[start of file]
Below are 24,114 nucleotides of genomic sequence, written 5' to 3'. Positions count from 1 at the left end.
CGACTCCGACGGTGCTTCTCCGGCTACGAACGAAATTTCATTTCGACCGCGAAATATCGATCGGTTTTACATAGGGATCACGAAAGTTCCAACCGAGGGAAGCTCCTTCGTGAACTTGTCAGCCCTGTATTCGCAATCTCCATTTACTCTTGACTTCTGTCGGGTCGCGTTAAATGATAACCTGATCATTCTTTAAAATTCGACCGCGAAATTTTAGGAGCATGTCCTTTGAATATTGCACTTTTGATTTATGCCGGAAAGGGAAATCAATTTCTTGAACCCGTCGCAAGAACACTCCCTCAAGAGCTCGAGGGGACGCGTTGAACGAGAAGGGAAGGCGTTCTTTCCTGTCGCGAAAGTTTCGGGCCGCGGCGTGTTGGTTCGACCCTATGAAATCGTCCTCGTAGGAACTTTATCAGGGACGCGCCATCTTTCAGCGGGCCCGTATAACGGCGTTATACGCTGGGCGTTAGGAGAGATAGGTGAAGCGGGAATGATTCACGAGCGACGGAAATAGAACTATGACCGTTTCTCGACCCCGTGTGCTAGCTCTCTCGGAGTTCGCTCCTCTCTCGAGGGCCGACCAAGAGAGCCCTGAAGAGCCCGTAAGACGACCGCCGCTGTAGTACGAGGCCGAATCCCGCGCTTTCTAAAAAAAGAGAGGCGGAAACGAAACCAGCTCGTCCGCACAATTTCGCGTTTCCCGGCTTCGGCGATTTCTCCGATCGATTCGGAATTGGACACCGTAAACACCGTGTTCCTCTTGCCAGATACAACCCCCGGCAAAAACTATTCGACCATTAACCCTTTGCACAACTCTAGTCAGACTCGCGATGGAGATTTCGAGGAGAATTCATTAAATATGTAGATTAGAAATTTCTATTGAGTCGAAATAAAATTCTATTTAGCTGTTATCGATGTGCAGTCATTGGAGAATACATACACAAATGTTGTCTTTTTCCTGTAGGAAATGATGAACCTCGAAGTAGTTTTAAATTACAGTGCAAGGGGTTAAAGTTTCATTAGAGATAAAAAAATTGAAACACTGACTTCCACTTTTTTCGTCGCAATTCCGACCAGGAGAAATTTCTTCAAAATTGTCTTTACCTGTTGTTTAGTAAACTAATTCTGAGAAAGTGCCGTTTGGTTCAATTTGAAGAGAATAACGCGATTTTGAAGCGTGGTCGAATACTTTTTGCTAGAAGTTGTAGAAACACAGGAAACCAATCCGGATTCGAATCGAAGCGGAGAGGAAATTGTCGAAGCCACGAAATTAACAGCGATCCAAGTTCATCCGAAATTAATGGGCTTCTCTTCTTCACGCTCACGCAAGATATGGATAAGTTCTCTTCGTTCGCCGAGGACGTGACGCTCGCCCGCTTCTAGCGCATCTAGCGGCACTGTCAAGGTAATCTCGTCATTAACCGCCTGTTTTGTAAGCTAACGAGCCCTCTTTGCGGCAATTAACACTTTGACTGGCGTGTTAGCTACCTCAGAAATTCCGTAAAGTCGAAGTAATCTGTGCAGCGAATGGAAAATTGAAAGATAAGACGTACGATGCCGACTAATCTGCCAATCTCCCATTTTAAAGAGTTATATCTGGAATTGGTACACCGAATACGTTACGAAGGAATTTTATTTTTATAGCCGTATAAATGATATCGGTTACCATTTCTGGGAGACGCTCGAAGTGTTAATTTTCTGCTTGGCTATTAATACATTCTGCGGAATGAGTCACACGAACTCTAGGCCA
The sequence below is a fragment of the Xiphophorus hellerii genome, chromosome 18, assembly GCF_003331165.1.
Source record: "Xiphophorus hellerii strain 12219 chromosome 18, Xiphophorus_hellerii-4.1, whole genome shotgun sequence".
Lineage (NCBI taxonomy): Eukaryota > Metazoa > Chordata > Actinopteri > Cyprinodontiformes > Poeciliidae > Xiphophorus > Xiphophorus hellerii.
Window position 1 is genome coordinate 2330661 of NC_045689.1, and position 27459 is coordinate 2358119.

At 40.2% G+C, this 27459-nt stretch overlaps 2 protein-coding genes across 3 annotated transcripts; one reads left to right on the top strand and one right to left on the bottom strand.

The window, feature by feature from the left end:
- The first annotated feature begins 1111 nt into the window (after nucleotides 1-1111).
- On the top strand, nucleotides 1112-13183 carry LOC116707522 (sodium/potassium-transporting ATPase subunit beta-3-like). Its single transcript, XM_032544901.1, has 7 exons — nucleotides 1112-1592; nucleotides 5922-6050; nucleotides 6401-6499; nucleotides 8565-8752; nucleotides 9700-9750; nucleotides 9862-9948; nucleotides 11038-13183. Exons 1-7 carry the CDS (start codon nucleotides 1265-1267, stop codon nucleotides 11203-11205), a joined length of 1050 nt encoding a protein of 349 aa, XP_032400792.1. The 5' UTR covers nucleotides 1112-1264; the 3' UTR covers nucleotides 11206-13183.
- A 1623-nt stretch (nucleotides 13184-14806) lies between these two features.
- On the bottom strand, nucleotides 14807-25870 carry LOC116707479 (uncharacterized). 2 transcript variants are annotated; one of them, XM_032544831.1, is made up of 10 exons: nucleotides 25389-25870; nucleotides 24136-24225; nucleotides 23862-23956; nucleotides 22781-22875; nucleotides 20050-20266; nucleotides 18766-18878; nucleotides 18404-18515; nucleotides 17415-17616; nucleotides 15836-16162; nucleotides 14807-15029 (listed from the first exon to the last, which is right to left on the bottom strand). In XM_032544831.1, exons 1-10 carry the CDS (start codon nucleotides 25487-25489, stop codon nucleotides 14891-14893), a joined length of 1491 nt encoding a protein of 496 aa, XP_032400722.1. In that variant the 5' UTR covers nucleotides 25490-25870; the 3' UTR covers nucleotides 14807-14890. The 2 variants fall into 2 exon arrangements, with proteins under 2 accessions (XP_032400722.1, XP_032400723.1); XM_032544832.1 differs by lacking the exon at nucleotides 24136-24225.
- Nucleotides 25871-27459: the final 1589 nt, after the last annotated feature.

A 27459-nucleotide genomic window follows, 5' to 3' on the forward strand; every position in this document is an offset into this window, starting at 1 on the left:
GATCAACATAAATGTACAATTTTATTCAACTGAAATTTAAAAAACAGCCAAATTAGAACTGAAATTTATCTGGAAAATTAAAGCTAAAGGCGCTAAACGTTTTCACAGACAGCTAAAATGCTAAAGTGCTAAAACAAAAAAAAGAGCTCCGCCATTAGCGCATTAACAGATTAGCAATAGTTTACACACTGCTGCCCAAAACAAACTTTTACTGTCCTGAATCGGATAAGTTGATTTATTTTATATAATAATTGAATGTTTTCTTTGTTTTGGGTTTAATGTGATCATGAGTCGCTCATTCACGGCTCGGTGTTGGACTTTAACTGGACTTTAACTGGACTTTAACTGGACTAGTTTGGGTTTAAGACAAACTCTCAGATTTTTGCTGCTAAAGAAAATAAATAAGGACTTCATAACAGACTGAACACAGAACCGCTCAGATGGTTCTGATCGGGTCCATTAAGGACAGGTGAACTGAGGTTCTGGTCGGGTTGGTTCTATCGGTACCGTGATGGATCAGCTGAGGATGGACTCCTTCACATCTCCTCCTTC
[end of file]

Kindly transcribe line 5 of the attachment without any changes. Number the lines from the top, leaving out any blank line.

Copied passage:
Lineage (NCBI taxonomy): Eukaryota > Metazoa > Chordata > Actinopteri > Cyprinodontiformes > Poeciliidae > Xiphophorus > Xiphophorus hellerii.